Having a positive outlook on life is vital if you’re going to stir up change in the world around you.

I Didn’t Start Out Thankful

When I arrived in South Africa for the first time, I discovered I had some unrealistic expectations of what a change of location could do. I thought that moving would accelerate my growth process and turn me into the kind of person I dreamed of becoming: someone selfless, generous, open hearted and full of peace.

I’m a recovering millennial. It’s well documented that we don’t take naturally to discipline, focus or self-control. We’ve never had to suffer or work hard to shape our society. Our lives have been full of quick fixes to temporary lows as we sedate the inner disquiet.

After years of reading about people like Mother Theresa and Heidi Baker, I was under the impression that a change of location would bring about big change. I’d be overwhelmed with compassion when I walked around the townships, playing with children and showing love to people with AIDS. My heart’s natural tendency to love would come alive and I’d be a living example of Jesus for all to see.

So you’ll understand that I had a wake up call when I arrived and it was difficult. I was homesick, a long way away from my (then) girlfriend (now wife), and surrounded by people I didn’t know.

Instead of feeling the urge to self sacrifice, I was drawn inward, toward self preservation. I spent hours alone, focussed on home, ignoring my heart. I was always thinking about what’s next and how to get there with the least possible effort.

After a lot of wasted time moping and feeling misunderstood, I began to realise that I could do something about my feelings. My mind had been consistently drawn back to something that I envied Paul, from the Bible, for being able to write:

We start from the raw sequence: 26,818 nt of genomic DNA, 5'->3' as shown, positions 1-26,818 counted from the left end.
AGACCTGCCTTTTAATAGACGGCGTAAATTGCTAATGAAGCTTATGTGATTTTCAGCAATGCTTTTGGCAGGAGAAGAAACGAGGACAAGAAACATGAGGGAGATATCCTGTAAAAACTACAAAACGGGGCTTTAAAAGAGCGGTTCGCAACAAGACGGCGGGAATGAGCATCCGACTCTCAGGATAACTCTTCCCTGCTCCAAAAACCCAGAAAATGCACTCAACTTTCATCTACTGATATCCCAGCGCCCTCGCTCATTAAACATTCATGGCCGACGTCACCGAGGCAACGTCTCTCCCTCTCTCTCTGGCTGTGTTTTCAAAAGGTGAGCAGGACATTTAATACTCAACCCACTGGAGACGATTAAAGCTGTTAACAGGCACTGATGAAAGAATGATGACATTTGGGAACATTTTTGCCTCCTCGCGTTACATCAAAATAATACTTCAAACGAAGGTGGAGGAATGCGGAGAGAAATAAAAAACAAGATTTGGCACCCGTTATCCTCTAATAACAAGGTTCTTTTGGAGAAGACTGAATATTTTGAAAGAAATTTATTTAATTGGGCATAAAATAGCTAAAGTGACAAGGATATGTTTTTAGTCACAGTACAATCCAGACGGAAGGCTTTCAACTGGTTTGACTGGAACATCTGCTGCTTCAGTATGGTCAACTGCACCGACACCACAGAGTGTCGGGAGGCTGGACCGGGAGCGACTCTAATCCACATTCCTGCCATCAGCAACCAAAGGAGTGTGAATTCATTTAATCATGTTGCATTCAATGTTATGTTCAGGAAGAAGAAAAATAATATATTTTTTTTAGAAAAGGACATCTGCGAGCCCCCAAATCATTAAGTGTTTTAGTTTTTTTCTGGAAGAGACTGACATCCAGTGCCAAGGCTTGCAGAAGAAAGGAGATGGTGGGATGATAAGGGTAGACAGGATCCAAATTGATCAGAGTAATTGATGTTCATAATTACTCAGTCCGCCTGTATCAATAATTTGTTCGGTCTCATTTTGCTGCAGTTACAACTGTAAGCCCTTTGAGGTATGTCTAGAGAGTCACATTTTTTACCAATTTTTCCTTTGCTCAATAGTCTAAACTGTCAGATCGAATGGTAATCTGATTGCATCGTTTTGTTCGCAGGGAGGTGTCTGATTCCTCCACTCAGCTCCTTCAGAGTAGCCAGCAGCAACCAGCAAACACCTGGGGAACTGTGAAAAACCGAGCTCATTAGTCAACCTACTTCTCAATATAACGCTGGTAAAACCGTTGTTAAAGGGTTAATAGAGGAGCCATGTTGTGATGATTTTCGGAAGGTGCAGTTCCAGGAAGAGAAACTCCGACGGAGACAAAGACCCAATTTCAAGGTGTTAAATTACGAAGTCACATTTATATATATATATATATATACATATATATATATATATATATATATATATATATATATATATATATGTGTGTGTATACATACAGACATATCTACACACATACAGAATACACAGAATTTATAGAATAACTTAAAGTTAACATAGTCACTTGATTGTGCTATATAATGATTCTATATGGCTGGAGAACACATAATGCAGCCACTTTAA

“I have learned how to be content with whatever I have. I know how to live on almost nothing or with everything. I have learned the secret of living in every situation, whether it is with a full stomach or empty, with plenty or little.”

This guy had been in and out of prison, beaten and almost drowned. How could he be so content when I was so unsettled?

An Experiment

Fast forward a couple of years and my wife is reading One Thousand Gifts by Ann Voskamp, in which the author describes undertaking an experiment in gratitude.

Each day she would make a list of things that she was thankful for. Over time she found that she was more content and appreciative of what she had, rather than being discontent with what she didn’t.

I was so inspired by this simple wisdom that I decided to spend the following year making daily lists of things I was thankful for. Each day I would add 5 things to my list.

As the year went on, I realised that I was feeling more content. My circumstances weren’t more stable, we didn’t have more money or a better quality of life (at least not materially), but my heart was thankful and that made a world of difference.

It had such a positive impact on my thinking that, after the year was over, I decided to continue with my daily list making indefinitely.

Have you tried a similar to experiment to this? How did it go for you?